E.P.C. warns illegal tampering of electricity connections
The Electric Power Corporation (E.P.C.) has appealed to the public not to tamper with electricity and warned that there are heavy penalties including imprisonment.
EPC Chief Executive Officer, Tologata Tile Tuimaleali’ifano, told the Samoa Observer in an interview that they are are increasing public awareness to warn people of the penalties of electricity tampering
“The stealing of electricity is the same thing as stealing for money or anything else as prison is the result of it all,” he said.
The E.P.C. has come across cases of tampering with the electricity, but Tologata said most times the individuals and families deny knowledge of committing the offence. This is despite the illegal practice being discovered in their houses, which would have made it difficult for others to access and tamper with.
Tologata warned that people run the risk of being electrocuted or starting a fire that could threaten their house, if they tamper with the electricity.
“Surely they will blame it all on the E.P.C, disregarding the possibility that illegal acts of tampering with such may be the cause of it all,” he said. “Awareness for the public needs to be built up as illegal connections are becoming more and more of a norm.”
The Corporation is also embarking on a programme to trim and cut down trees that are close to power lines, and will need the assistance of the public to advise them of the areas where there is overgrowth of trees that could affect the supply electricity.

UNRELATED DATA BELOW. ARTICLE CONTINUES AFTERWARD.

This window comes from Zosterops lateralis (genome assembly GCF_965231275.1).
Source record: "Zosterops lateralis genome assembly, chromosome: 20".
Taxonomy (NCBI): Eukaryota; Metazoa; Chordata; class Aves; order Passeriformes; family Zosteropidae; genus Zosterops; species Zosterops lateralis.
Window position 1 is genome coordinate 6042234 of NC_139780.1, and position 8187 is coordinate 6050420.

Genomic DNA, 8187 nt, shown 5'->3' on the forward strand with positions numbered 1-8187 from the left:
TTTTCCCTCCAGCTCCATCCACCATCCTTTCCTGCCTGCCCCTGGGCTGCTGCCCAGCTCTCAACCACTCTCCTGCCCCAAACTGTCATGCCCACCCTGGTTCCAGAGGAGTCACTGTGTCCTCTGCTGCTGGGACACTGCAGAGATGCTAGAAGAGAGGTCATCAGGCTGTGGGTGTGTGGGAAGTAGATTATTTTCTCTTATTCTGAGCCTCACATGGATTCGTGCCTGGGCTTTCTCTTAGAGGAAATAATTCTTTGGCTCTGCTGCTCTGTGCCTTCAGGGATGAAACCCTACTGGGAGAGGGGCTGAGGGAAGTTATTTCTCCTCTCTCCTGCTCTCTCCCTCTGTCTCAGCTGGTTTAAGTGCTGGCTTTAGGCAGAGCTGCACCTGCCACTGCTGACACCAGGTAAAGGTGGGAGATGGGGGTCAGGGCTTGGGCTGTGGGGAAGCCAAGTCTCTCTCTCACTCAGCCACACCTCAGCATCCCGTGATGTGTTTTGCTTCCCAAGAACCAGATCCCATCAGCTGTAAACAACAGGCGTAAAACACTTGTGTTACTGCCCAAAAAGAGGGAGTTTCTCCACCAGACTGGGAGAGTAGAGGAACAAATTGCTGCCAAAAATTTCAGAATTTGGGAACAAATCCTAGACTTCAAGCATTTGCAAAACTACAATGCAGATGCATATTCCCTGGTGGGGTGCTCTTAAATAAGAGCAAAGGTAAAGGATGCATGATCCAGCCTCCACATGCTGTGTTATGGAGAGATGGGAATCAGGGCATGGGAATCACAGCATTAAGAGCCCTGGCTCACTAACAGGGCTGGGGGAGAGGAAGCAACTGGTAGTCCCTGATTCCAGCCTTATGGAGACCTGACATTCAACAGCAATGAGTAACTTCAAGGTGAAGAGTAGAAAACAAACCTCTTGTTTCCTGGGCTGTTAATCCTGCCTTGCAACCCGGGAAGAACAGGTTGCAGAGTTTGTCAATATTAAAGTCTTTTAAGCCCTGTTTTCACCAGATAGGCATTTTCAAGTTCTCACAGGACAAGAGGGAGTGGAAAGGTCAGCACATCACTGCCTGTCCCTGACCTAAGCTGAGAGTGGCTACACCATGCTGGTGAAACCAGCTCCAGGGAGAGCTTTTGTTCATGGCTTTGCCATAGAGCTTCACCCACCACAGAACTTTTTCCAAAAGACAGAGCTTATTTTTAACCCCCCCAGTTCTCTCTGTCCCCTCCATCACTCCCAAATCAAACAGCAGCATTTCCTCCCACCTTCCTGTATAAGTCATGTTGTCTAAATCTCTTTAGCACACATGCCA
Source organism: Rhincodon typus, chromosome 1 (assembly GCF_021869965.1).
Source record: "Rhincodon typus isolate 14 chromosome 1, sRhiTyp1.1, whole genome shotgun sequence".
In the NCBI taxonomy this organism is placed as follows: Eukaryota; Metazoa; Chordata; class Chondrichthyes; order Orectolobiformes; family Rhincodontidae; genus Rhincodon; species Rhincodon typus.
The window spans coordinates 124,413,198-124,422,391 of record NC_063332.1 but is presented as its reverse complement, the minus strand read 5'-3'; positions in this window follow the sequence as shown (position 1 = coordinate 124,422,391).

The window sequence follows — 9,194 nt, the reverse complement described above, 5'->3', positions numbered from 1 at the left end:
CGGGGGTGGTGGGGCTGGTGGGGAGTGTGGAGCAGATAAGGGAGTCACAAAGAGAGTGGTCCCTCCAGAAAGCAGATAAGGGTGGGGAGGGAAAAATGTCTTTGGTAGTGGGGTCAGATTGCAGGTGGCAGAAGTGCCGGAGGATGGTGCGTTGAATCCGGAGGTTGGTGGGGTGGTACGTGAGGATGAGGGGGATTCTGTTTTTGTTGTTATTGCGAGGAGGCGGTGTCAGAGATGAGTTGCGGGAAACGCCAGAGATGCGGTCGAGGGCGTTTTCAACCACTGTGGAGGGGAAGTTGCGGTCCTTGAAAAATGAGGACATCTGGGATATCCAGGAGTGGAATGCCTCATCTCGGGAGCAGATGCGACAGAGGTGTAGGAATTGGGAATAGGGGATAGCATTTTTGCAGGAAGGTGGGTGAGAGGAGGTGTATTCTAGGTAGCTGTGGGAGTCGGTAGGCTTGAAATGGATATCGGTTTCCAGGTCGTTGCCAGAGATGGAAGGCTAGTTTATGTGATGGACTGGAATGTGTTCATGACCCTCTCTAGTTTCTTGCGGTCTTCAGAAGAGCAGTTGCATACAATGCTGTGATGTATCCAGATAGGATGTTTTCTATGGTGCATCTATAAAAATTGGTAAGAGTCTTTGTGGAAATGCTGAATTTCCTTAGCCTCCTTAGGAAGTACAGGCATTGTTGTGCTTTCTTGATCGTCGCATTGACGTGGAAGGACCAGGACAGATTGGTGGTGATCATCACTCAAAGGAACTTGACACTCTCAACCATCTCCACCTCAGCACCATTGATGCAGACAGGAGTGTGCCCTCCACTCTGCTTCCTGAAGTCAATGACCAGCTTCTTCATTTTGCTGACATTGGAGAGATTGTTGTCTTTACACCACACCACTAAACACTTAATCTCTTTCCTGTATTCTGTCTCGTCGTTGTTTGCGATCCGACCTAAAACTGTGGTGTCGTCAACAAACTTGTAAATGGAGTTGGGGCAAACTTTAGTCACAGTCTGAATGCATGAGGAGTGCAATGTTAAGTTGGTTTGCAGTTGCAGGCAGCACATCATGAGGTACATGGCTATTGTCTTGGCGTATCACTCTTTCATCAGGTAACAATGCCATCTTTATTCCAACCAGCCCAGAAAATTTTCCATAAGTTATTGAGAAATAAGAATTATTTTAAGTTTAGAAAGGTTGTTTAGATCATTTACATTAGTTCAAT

The throwing of objects over power lines by children has also been brought to the attention of the E.P.C.
But Tologata said the practice also affects lines below the Corporation’s low voltage distribution network.
“But that is happening under our low voltage distribution network,” he said. “There is a difference between low and high voltage, whereas high voltage is the stronger electricity lines that are located at the top of the post.”
Tologata said even if there are objects hanging from these lines, power will not be affected but it is still something that should not be done as it is also under the general law of safety.
“If anyone is known for committing such, they could be charged for breaking the law in court,” he added.
Sports shoes appear to be popular object that people have thrown on power lines, compelling the E.P.C. C.E.O. to say that he is still baffled why they do that.
“Whether it may be because they don’t want the shoes or they want to display their shoes,” he said.
However, he said general advice is for the general public to refrain from such practices and he appealed to parents to monitor the conduct of their children.